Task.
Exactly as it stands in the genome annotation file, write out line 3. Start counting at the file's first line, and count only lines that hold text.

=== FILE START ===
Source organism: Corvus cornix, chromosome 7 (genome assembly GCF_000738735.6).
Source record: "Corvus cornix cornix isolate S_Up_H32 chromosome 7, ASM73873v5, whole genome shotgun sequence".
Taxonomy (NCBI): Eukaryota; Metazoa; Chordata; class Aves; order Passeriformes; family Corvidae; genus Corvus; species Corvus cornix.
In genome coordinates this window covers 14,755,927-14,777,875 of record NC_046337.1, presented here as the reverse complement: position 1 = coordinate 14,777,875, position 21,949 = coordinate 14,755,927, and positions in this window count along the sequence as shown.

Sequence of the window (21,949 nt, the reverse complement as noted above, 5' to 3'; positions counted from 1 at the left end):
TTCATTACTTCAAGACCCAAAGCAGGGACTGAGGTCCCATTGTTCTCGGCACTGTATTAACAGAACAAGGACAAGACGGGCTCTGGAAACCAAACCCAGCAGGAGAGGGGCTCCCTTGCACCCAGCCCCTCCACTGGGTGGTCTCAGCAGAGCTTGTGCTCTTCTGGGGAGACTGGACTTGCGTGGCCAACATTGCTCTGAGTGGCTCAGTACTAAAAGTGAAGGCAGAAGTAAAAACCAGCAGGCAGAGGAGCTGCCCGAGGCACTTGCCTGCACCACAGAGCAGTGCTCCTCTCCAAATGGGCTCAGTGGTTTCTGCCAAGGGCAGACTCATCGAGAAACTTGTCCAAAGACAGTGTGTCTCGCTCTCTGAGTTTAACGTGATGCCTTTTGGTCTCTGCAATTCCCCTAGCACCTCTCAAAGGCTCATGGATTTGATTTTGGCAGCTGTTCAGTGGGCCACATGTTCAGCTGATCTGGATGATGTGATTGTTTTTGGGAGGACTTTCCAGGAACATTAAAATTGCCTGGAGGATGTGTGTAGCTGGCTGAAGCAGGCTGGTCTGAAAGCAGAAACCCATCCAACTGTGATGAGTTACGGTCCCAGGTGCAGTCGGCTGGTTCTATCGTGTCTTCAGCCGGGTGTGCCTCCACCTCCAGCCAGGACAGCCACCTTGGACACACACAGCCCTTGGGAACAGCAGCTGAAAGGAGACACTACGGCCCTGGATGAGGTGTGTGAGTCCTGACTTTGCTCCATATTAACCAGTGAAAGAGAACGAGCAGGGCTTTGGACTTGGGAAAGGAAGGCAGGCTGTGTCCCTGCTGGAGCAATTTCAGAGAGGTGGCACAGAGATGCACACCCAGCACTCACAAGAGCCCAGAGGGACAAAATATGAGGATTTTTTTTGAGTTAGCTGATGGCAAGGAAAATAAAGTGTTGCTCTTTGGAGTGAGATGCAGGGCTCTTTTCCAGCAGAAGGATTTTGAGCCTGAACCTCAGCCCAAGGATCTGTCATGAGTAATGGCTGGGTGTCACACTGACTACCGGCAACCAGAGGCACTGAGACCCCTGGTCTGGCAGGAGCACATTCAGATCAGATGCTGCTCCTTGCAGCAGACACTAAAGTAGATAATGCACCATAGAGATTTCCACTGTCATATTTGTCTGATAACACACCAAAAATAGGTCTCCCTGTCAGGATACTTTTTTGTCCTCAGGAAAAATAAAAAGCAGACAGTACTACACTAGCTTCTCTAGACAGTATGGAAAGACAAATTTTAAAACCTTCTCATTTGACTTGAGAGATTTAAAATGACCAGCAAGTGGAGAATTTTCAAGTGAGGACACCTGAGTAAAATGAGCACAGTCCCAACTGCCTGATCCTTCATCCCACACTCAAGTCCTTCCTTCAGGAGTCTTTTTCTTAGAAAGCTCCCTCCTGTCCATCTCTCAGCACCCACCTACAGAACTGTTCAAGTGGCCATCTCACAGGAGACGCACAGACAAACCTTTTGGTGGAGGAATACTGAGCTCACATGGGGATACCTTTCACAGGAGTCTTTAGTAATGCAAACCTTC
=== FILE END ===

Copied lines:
Taxonomy (NCBI): Eukaryota; Metazoa; Chordata; class Aves; order Passeriformes; family Corvidae; genus Corvus; species Corvus cornix.